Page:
The torch theme appears in both of these excerpts, though I would not want to infer too much from that. I am more interested in how he began: “We each exist for such a short time.” Stephen Hawking is a man aware of mortality. He has lived much longer than expected. About two weeks ago I helped with the funeral of a 41 year-old friend whose battle with ALS began only about four years ago. Hawking was diagnosed with the same disease around 1963.
Few men or women have ever displayed such an intense desire as Hawking has to explore the whole universe. He is among the most highly regarded scientists of our era, with a cosmic scope to his curiosity, by which he opened up unexpected realities of those most mysterious cosmic objects of all, the black holes. He has found science to be enormously powerful, and philosophy to be dead, in the pursuit of the truth of ultimate reality. “Philosophy is dead” is for him an intentional overstatement, I’m sure; he averts to philosophical discussion several times in this book, including a fascinating foray into questions of scientific realism vs. anti-realism, and some less clear-sighted ruminations on free will.
Still, one wonders what caused him not to see Philosophy jumping out of its presumptive grave and kicking fresh clods of dirt over his own arguments. For, as much as Hawking is a genius for the ages, he seems to have missed two crucial points. One of them is “nothing.” He never says quite what he means by “nothing,” except that from it, the universe had the capacity to create itself. Now, this is not “nothing.” It is perhaps neither matter nor energy, but it is at least potentiality of some sort; and potentiality is not nothing. What it might be is something that philosophers and scientists might debate for ages to come, but it strains reasoning to suppose that in the end they would agree, “well, okay, then this universe-creating potentiality turns out to be quite absolutely nothing after all.” No, whatever it is, it is something. So in saying that nothingness can create something, he jumps a step. Where did the kind of “nothing” he has in mind, the kind that has this vast potentiality in it, come from?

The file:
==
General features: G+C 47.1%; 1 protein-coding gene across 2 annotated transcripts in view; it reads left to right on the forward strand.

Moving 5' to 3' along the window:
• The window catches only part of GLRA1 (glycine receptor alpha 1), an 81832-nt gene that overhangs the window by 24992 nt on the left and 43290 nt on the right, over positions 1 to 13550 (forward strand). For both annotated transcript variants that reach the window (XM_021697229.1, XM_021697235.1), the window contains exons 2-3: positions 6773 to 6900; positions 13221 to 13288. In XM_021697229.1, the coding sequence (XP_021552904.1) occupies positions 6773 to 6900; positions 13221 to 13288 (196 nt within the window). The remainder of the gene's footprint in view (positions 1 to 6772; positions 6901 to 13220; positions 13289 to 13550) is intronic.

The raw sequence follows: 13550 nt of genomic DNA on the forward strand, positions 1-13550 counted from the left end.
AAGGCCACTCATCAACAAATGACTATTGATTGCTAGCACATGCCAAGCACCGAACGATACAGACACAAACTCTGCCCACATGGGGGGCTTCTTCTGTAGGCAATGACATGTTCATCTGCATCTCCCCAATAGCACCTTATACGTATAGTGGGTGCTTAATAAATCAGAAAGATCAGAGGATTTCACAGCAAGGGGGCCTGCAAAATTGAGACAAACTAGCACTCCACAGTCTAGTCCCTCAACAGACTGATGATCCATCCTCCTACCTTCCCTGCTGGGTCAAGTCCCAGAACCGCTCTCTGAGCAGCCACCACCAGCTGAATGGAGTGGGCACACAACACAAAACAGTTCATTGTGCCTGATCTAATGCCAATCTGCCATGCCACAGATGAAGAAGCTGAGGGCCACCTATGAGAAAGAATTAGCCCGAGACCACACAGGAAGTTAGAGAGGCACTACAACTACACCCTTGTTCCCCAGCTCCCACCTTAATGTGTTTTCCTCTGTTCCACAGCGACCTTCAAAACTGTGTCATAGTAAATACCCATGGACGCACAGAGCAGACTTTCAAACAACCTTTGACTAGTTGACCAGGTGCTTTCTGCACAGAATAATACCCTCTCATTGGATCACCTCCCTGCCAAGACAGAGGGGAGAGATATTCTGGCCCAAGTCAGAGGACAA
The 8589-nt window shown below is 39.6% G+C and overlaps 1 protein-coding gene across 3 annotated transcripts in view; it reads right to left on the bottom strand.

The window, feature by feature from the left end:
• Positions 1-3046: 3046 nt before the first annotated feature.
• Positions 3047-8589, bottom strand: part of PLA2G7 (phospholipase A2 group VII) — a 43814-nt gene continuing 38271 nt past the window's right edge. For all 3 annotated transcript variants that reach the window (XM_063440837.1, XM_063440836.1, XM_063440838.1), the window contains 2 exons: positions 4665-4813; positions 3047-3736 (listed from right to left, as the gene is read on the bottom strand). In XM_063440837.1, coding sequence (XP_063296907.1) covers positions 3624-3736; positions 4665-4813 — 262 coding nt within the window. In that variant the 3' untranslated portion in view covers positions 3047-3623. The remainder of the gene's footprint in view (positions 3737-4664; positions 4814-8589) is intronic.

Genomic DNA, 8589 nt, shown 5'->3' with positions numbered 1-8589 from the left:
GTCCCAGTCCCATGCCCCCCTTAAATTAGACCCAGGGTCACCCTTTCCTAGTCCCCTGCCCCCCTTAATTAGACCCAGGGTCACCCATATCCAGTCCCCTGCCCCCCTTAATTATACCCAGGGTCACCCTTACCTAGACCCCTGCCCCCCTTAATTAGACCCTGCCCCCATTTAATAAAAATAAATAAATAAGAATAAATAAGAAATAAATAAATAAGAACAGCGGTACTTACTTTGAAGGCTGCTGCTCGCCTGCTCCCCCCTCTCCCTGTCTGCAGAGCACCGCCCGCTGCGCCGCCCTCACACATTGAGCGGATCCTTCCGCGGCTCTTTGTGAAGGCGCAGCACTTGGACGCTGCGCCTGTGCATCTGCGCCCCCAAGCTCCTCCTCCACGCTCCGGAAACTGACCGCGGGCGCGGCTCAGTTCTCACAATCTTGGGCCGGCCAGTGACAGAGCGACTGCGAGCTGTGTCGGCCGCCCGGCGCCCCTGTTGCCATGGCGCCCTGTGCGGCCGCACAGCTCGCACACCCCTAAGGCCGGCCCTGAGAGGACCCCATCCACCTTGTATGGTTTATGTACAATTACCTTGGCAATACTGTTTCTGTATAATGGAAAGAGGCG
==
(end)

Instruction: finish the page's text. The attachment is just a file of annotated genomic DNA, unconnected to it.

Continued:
Others have asked the same question in a more specific sense.If there is something in the laws of the universe that allow it to create itself (as Hawking suggests), then where did those laws come from? Suppose Hawking is right as far as he goes; he does not go back far enough.
And then let us be as charitable as we could possibly be, setting aside every doubt, every presumption we might attach to Hawking’s theories of the universe’s ability to self-create. Then what he has done is nearly the same thing Dawkins did: “Physics shows that the universe could have created itself. Therefore there is no God.” His atheism is not as strident as Dawkins’s; he never says outright, “This proves there is no God.” He’s letting the rest of the world draw that conclusion for him; and my sense is he did that on purpose. The leap from premise to conclusion, however, (even if the premise were true) is far too great.
Hawking’s intent might have been less than that: the universe could have created itself; therefore certain arguments for God are undermined. I wish he had stated it that way. It would have been a more interesting book. He would have had to deal, however, with the full force of those arguments, especially those having to do with a First Cause. I am quite sure—without taking time to review them all here—that they would stand up. For as much as he might be trying to say so, he doesn’t really mean the universe came from nothing. It still came from something. Or Someone.
(Also posted at First Things: Evangel)
“Engaging … exhilarating! … This might be the most surprising and refreshing book you’ll read this year.” — Lee Strobel